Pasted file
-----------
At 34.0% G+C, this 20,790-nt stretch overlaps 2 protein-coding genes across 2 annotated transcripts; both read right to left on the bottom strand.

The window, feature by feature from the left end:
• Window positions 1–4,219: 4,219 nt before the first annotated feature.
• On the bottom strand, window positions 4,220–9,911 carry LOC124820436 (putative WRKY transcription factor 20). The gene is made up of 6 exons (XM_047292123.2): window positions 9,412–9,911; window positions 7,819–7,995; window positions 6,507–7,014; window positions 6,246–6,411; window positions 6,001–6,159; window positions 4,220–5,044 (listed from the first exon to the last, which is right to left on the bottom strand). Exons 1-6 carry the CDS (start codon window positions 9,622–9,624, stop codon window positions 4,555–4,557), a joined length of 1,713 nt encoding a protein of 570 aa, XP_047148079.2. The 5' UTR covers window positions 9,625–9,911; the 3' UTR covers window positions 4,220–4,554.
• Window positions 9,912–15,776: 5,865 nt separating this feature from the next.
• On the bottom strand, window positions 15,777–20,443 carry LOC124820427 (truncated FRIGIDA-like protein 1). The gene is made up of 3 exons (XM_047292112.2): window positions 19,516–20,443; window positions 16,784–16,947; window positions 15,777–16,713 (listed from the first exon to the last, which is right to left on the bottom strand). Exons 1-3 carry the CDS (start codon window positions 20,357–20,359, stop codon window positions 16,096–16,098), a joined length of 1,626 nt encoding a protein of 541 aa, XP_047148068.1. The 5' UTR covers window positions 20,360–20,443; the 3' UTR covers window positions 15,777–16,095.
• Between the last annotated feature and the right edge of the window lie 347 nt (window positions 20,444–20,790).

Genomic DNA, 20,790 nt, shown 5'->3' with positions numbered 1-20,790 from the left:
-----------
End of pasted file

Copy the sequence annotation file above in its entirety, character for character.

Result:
At 34.0% G+C, this 20,790-nt stretch overlaps 2 protein-coding genes across 2 annotated transcripts; both read right to left on the bottom strand.

The window, feature by feature from the left end:
• Window positions 1–4,219: 4,219 nt before the first annotated feature.
• On the bottom strand, window positions 4,220–9,911 carry LOC124820436 (putative WRKY transcription factor 20). The gene is made up of 6 exons (XM_047292123.2): window positions 9,412–9,911; window positions 7,819–7,995; window positions 6,507–7,014; window positions 6,246–6,411; window positions 6,001–6,159; window positions 4,220–5,044 (listed from the first exon to the last, which is right to left on the bottom strand). Exons 1-6 carry the CDS (start codon window positions 9,622–9,624, stop codon window positions 4,555–4,557), a joined length of 1,713 nt encoding a protein of 570 aa, XP_047148079.2. The 5' UTR covers window positions 9,625–9,911; the 3' UTR covers window positions 4,220–4,554.
• Window positions 9,912–15,776: 5,865 nt separating this feature from the next.
• On the bottom strand, window positions 15,777–20,443 carry LOC124820427 (truncated FRIGIDA-like protein 1). The gene is made up of 3 exons (XM_047292112.2): window positions 19,516–20,443; window positions 16,784–16,947; window positions 15,777–16,713 (listed from the first exon to the last, which is right to left on the bottom strand). Exons 1-3 carry the CDS (start codon window positions 20,357–20,359, stop codon window positions 16,096–16,098), a joined length of 1,626 nt encoding a protein of 541 aa, XP_047148068.1. The 5' UTR covers window positions 20,360–20,443; the 3' UTR covers window positions 15,777–16,095.
• Between the last annotated feature and the right edge of the window lie 347 nt (window positions 20,444–20,790).

Genomic DNA, 20,790 nt, shown 5'->3' with positions numbered 1-20,790 from the left: